Tuesday, November 18, 2008

A Team of Rivals

As Obama starts picking his cabinet, a lot of news has come out about his love of the book “Team of Rivals” by Doris Kearns Goodwin. The book is about the behind-the-scenes quarrels that occurred between Lincoln and his cabinet members. The lesson of the book is that Lincoln was secure enough to pick people who disagreed with him and would challenge him. It’s typical for leaders to surround themselves with “yes men.” This is a flaw in a lot of leaders I’ve known in various settings.

One of the things about Barack Obama that strikes me is that he is very analytical. He is very good at breaking down an issue and thinking about it from different perspectives. This makes for a very good analyst and consultant and can make for a very good leader.

One of the things I don’t see in Obama, unlike Lincoln, is a very deep reservoir of philosophical thought and reflection. He doesn’t seem to struggle with the very deep questions of human existence. He seems to have a general pop knowledge of philosophy. I think he is, in many ways, a product of his age.

None of this is necessarily a knock against him. It’s just an observation. We’ll see how these character traits play out in his presidency. My sense is that he will probably be very pragmatic with a heavy sense that government should tackle a range of problems. I disagree that government is a good solution provider but I understand why men like Obama appeal to it in this day and age. Whether he is a big government activist remains to be seen. Being somewhat pragmatic, he may be tempered by the negative reactions markets will inevitably have to big-government ambitions. Big government and pragmatism don’t often go hand in hand.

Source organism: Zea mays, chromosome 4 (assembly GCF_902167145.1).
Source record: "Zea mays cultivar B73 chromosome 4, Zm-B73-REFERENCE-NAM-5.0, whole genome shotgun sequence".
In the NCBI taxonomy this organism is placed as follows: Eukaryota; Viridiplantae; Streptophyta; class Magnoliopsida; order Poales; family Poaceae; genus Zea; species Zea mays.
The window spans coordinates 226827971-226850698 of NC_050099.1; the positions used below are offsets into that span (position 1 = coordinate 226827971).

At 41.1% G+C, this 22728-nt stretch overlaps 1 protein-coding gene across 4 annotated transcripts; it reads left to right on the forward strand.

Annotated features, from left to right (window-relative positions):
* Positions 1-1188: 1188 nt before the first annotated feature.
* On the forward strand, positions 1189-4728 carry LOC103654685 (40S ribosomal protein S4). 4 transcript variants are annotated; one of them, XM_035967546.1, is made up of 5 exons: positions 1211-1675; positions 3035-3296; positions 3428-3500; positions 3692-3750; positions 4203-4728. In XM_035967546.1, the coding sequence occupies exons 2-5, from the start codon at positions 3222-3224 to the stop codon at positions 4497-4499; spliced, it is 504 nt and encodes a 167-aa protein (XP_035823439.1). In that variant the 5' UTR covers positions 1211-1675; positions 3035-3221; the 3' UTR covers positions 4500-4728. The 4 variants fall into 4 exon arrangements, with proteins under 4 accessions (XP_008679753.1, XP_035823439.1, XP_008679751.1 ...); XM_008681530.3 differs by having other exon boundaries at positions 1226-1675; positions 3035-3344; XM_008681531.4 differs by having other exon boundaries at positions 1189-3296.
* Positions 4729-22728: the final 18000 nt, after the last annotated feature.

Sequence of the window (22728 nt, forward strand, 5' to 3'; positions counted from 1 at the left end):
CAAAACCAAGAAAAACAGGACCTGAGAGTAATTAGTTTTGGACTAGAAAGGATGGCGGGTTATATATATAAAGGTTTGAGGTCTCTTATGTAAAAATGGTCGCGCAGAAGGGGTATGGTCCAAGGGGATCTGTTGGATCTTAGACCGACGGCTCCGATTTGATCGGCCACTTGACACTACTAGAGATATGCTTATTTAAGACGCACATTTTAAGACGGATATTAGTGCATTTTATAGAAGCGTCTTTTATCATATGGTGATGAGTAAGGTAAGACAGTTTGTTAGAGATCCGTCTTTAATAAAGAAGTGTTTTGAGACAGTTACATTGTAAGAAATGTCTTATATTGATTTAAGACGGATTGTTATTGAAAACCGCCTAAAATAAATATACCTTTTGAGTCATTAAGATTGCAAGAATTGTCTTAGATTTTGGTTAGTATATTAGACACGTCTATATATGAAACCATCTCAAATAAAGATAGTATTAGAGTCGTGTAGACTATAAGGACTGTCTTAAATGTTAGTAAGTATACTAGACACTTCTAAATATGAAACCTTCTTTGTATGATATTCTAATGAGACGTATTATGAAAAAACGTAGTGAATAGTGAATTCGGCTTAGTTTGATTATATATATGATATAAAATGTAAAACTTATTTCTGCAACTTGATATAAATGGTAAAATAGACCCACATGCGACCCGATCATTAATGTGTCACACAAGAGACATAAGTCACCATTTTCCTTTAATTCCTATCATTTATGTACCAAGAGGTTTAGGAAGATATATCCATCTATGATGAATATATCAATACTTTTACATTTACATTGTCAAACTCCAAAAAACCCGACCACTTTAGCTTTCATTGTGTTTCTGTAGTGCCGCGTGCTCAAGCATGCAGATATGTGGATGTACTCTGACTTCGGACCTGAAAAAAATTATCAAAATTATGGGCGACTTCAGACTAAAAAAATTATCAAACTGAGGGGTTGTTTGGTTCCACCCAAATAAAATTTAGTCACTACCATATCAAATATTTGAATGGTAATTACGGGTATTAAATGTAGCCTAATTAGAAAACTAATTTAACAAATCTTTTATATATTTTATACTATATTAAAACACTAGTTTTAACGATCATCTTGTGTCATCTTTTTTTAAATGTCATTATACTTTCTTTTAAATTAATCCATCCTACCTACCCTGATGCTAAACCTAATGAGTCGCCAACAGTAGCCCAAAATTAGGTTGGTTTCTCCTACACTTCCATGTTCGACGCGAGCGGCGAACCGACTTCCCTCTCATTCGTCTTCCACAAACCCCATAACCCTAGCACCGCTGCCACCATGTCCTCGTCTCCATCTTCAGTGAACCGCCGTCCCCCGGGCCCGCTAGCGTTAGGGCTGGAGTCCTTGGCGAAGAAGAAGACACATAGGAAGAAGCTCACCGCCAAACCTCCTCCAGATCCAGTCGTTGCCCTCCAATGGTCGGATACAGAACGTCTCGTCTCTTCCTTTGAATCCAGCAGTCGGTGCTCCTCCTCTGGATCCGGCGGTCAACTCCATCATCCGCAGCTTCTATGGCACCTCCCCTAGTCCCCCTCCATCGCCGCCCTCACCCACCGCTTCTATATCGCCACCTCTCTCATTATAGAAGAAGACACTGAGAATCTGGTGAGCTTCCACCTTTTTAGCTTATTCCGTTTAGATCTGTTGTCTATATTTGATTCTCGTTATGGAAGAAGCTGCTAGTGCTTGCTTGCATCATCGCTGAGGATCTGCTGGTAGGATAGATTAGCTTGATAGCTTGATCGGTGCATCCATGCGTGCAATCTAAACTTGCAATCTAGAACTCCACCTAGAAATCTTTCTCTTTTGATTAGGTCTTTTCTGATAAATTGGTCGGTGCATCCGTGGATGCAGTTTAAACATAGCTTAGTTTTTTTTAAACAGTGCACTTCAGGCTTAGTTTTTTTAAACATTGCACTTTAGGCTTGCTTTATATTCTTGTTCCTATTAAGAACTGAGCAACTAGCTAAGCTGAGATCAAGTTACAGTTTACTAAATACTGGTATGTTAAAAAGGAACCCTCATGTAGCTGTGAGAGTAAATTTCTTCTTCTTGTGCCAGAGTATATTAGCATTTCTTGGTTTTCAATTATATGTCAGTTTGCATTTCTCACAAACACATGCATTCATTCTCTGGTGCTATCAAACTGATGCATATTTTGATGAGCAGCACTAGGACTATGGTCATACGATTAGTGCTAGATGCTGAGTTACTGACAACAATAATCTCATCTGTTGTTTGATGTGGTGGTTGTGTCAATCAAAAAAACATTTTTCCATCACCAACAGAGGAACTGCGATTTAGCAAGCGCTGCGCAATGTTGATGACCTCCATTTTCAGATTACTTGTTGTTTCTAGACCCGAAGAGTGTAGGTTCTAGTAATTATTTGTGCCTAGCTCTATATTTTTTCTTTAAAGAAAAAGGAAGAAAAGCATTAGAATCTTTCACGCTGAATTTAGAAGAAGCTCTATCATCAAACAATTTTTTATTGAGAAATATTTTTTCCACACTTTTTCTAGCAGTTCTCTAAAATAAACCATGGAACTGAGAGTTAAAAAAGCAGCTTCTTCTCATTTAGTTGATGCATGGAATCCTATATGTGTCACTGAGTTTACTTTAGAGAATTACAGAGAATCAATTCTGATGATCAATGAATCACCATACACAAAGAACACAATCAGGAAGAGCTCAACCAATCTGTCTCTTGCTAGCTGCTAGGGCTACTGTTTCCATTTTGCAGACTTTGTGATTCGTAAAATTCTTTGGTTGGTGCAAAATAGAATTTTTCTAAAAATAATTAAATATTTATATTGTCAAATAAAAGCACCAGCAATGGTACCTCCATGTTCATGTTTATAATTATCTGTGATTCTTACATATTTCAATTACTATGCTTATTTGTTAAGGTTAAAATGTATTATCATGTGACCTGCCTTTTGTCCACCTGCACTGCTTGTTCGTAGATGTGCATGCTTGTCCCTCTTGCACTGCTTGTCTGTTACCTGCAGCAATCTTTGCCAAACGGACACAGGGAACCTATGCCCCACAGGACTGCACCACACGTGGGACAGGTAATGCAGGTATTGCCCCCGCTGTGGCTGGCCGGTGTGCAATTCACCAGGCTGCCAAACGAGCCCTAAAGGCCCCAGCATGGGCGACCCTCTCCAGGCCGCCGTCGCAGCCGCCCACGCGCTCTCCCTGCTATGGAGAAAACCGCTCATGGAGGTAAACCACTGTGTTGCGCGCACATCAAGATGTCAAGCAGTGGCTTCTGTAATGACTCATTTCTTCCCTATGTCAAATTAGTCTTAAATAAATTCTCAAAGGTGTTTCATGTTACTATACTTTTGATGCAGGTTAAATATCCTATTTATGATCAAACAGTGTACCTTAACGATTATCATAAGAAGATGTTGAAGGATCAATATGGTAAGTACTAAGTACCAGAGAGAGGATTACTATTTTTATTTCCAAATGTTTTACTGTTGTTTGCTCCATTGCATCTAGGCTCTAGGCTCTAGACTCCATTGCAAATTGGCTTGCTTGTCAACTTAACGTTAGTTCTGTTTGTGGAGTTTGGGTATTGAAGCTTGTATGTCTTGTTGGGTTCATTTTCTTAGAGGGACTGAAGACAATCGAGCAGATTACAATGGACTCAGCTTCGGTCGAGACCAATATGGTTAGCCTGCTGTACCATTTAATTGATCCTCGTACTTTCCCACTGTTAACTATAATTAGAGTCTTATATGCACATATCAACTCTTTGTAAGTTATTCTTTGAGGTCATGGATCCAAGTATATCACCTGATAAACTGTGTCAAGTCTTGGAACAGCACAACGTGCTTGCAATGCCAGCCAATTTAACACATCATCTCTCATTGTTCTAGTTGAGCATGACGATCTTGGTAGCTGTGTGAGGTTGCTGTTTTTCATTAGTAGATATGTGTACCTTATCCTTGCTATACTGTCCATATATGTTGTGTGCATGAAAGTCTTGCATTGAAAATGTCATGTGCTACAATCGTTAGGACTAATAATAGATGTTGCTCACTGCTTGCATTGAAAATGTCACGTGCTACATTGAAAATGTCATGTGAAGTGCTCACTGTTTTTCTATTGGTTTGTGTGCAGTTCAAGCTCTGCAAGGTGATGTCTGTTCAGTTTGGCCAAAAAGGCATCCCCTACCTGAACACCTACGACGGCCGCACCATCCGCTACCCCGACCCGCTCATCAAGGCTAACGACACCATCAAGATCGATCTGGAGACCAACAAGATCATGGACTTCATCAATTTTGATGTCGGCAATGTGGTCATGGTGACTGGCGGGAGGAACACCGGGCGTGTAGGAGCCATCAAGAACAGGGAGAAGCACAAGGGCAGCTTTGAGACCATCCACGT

I sense we live in a time where it wouldn’t hurt us to have a president who held deep philosophical thoughts about the big forces in motion that are shaping the world at this time. From the advances of technology and sciences and the moral issues they raise, to changing demographics worldwide, to the revival of fundamental religious belief around the world, to the nature of governments, the nature of good and evil in mankind and how it plays out every day, the challenge of pluralism, truth, and meaning and how it shapes our interaction. It wouldn’t hurt for a leader to see things from a deeper, big-picture philosophical perspective that incorporates thought from times other than your own.

On the other hand, I realize that such a man probably wouldn’t get elected in a modern western democracy. So for now, we have to be content to have a president who is analytical, who seems secure in his own skin, and who is content to read pop history by Doris Kearns Goodwin and adapt some of its banal lessons into his presidency.

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